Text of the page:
24. – Being charming is the result of happiness or success, not of virtue. It is amusing that people oft fail to make this distinction, they conflate charm with virtue. As a matter of prudence, the more charming, the more dangerous.
25. – Whether you realise it or not, the powerful are always testing, always evaluating. They yield milligrams of respect only to those who consistently pass their evaluations; a fluke of success will not earn you their respect, it’ll get you a glance.
26. – Real victims suffer in silence, posers pretending to be victims do so to gain money and status. Be wary of “loud victims” they are almost always playacting.
27. – People don’t want to be betrayed, but most will betray if it suits them to; the standard of morality people demand of others is higher than that which they demand of themselves. The coldest psychopath will demand the deepest altruism and the most devout loyalty, beware cultishness then.
28. – Interpretation is always perverted to suit the agenda of the interpreter, whoever controls the flow of interpretation dominates.
29. – Trust the average woman as much as you trust your government, occasionally there’s a good candidate, most aren’t worth your vote.
30. – Strong personalities hate the weak and distrust the strong. A man who considers himself a king rarely wants to share the room with another.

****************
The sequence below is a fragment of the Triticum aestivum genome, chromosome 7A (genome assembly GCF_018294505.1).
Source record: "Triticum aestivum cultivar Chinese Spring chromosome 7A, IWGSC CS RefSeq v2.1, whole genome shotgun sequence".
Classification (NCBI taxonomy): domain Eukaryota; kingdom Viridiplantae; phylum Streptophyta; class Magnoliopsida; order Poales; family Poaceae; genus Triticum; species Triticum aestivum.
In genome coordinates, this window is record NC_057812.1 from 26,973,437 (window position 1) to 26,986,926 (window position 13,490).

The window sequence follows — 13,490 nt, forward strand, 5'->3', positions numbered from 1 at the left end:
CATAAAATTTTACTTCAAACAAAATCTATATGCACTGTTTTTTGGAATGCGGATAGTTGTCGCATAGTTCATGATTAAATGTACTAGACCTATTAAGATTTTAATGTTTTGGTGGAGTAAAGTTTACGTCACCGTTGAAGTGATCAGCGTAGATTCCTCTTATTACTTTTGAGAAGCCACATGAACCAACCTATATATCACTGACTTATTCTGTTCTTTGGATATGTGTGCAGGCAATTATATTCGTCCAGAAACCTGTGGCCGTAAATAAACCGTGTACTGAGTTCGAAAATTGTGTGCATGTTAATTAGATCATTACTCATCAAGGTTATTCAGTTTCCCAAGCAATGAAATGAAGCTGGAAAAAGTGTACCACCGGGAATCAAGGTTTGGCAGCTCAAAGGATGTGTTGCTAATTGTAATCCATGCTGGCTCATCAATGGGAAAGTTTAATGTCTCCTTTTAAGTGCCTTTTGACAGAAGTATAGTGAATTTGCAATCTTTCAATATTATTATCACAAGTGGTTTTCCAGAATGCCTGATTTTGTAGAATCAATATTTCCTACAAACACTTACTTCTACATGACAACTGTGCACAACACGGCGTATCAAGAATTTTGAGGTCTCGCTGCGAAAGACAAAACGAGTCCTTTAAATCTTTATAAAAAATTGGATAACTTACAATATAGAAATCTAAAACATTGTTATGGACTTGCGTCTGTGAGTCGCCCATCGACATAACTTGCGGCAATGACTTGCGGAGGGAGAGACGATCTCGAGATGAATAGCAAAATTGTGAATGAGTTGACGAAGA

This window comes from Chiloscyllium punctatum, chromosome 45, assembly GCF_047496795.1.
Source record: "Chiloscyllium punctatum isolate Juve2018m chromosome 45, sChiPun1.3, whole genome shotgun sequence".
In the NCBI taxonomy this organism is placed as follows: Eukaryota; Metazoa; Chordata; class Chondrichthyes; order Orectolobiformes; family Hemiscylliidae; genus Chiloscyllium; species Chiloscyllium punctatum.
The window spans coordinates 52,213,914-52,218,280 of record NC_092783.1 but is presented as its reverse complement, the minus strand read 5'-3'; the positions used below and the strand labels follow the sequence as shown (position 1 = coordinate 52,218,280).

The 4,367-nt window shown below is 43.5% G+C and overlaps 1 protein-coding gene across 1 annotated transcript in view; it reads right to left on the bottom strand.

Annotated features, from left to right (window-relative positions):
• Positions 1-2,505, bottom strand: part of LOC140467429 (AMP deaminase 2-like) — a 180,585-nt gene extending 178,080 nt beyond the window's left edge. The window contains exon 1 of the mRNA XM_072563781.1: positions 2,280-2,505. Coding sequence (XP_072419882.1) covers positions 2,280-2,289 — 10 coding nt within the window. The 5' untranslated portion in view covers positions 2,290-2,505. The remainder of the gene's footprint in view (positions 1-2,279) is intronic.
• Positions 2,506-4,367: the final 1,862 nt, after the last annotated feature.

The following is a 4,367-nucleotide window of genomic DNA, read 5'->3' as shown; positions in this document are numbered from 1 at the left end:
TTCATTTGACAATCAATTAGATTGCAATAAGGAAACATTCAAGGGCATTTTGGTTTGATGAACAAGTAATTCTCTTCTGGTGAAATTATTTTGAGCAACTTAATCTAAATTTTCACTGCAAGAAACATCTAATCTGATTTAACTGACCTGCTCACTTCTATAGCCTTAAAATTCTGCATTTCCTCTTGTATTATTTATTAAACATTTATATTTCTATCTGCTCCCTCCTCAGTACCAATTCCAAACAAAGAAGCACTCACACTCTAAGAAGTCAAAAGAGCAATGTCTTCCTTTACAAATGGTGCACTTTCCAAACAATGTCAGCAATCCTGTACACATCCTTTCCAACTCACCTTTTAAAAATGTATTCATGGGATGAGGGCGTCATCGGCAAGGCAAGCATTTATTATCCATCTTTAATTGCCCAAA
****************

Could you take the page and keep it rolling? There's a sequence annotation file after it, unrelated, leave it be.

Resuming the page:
31. – Never hesitate to work on your verbal dexterity, vocabulary and comprehension. Debate lots with people who don’t matter. Strong articulation is a form of soft power.
32. – There’s a lot of freedom in stupidity, playing dumb is oft profitable.
33. – Too much perception can niggle a person’s paranoia, perceptiveness is threatening to those aware of their ill-nature. In suspicious company, appear less perceptive.
34. – Appraise a rule by its worth. Do not defy a rule for the sake of defiance. Some rules protect the ruled, others protect rulers – distinguish.
35. – We’re all players in a game. You’re a player or a piece on the board, you move or you’re moved. You play the game, or the game plays you.
36. – You can’t not play the game. You don’t beat the game by denying the game; death’s the only escape from the game. Until then, play well to live well.